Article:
Holden’s has increased sports luxury in V-Series badge models, with the launch of five stand-out Redline Editions in 2010.
The Redline Edition Calais V-Series and SS V-Series sedan, Sportwagon and Ute will take up top positions in Holden’s updated VE Series II range.
The models offer high-level braking and sports handling capabilities to match their powerful 6.0-litre V8 credentials.
Advanced chassis dynamics come courtesy of specialist Holden engineers, who developed a track-inspired FE3 super sports suspension set-up for Redline Edition sedan models to complement the extra stopping power of four-piston Brembo high performance front brakes.
The V-Series Redline Edition range is further distinguished by exclusive forged and polished 19-inch alloy wheels, matched to low profile tyres.
Holden also raises the bar with the inclusion of full colour mapping satellite navigation
and a rear camera (not available on Ute) as standard equipment in V-Series models, which feature the new multimedia touch screen Holden-iQ system and smart interior treatments.
All V-Series Redline Editions are compatible with bio-ethanol, also known as E85, an emission-reducing ‘fuel of the future’ that already powers V8 Supercars.
Redline Edition features include:
Brembo high-performance brakes
Front brakes feature four-piston, two-piece aluminium front callipers and 355mm rotors, pillar-vented for improved cooling and durability.
Forged alloy wheels
High-strength ten-spoke 19-inch forged alloy wheels are exclusive to V-Series Redline Editions. Ultra high-performance low profile tyres provide outstanding grip and handling in wet and dry conditions.
FE3 Super Sports Performance Suspension
A true driver’s car set-up. High-performance tuned dampers and stiffer stabiliser bars provide excellent road connection and control. (SS-V Series Redline Edition sedan and Calais V-Series Redline Edition sedan.)
Chrome window surround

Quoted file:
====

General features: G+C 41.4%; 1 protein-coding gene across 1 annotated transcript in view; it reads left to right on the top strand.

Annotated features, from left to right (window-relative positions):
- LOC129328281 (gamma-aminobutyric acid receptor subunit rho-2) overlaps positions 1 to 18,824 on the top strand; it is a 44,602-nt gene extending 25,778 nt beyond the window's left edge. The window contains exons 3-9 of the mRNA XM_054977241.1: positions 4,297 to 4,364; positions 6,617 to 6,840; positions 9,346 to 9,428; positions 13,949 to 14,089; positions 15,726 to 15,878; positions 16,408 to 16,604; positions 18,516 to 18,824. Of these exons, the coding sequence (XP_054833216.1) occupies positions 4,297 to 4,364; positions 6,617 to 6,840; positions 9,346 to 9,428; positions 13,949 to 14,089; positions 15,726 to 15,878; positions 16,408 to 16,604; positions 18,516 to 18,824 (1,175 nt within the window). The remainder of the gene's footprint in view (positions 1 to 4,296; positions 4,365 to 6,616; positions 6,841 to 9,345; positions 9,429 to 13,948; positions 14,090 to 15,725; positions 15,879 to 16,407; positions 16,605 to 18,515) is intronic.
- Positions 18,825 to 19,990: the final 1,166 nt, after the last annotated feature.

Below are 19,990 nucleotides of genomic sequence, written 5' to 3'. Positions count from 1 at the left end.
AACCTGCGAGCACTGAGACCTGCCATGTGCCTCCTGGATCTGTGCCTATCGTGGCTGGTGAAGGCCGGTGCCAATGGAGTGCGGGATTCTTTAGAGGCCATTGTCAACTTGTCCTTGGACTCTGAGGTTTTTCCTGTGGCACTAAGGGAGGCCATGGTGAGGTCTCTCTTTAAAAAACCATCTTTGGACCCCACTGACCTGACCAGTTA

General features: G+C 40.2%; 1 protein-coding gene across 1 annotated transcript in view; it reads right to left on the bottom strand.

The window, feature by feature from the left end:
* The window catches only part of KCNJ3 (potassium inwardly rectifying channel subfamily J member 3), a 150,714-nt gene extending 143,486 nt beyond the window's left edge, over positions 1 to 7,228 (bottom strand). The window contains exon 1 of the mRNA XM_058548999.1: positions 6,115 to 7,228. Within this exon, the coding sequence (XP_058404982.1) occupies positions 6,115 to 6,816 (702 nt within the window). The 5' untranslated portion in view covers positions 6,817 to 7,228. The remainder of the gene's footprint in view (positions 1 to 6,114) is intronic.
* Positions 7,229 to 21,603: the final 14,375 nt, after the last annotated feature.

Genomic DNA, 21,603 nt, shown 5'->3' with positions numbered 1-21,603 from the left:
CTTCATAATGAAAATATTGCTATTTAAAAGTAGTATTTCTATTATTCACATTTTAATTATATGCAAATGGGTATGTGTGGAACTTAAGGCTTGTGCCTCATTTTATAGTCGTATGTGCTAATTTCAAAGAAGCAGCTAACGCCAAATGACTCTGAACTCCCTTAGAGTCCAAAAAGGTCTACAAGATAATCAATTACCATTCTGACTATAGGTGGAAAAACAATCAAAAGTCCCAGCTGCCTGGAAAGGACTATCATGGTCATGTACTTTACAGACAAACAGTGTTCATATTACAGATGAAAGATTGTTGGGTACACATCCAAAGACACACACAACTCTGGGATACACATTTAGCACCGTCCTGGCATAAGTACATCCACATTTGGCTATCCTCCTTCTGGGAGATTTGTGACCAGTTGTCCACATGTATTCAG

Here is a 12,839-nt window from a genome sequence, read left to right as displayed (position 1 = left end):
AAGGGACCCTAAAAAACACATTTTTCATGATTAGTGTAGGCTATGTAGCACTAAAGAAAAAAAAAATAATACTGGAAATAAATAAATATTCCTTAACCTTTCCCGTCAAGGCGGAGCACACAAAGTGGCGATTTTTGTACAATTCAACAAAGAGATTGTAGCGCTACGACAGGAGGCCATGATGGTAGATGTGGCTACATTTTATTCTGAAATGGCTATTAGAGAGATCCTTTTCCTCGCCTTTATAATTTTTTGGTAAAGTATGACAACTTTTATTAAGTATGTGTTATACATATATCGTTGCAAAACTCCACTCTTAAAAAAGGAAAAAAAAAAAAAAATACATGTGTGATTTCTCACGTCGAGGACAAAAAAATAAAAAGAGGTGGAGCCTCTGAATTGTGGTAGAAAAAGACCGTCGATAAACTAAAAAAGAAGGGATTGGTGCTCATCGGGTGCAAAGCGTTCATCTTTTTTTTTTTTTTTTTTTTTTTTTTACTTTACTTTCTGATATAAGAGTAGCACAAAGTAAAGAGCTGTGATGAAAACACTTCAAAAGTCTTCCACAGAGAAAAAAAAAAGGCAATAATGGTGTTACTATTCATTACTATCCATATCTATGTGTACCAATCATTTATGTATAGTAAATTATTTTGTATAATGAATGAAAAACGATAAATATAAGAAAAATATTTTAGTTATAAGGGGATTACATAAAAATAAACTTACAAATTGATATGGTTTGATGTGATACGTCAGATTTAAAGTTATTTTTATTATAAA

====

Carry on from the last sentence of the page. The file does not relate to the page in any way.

A tyre inflator kit is mandatory fitment on the SS-V Series Redline Ute.
Other performance models within the range include the sporty SV6 and iconic V8-powered SS and SS-V.
Commodore SV6 and SS feature:
- Exclusive sports front fascia, set apart by a new, larger grille
- Bolder, more muscular look accentuated by aggressive lower air intake
- Revised headlamp shape with new black bezel detail
- Integrated aero decklid lip detailing complements sports rear spoiler
- New 18-inch twin five-spoke machined alloy wheels
- New SS-style sports front seats for SV6 with deep bolsters and body-hugging contours
- High-mounted circular interior air vents.
- New sports centre stack with 6.5-inch full colour touch screen
- New sports IP decorative appliqué
- New ‘white on Razor Grey’ instrument cluster illumination for improved readability on SV6
- New ‘white on red’ instrument cluster illumination for improved readability on SS
- Gloss black instrument cluster surround
- Razor grey finish ‘wrap-around’ linear treatment on lower IP. Extends from IP into the door handle surround and through the console
Taking performance to the next level, Commodore SS V-Series builds on the SV6 and SS features adding:
- Revised shape projector headlamps feature new black and bright bezel (same as Calais)
- New twin five-spoke 19-inch machined alloy wheels
- Red finish ‘wrap-around’ linear treatment on lower IP. Extends from the IP into door handle surround and through the console.